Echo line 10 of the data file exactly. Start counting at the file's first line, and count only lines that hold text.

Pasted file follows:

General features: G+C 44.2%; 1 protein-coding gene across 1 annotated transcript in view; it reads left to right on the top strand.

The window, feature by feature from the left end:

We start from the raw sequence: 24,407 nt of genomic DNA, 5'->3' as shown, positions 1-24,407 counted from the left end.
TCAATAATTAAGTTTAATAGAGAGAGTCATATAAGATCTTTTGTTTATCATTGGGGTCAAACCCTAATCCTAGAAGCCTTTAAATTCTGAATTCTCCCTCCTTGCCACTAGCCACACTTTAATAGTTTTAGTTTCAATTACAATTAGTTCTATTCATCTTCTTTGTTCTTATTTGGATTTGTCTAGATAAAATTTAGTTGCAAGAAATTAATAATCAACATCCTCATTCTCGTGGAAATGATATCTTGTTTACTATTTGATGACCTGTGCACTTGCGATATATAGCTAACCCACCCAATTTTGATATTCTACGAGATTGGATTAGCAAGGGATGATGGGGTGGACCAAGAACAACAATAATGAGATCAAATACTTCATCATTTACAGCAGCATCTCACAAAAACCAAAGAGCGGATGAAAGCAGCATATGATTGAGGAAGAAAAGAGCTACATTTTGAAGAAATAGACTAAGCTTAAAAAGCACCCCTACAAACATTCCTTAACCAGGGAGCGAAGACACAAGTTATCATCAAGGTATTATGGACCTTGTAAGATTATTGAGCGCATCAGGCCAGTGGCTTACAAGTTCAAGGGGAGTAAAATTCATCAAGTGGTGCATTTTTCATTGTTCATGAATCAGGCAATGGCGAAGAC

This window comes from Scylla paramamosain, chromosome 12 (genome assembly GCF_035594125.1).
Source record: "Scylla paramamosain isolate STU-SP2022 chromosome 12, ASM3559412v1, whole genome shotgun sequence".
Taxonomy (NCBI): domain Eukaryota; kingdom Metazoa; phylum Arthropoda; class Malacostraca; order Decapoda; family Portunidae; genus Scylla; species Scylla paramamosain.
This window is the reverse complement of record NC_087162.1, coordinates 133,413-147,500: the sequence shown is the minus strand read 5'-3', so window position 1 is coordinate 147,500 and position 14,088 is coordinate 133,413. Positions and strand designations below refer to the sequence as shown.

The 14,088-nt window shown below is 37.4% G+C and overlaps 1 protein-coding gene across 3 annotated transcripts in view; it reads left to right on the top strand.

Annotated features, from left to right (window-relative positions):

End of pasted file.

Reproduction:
Annotated features, from left to right (window-relative positions):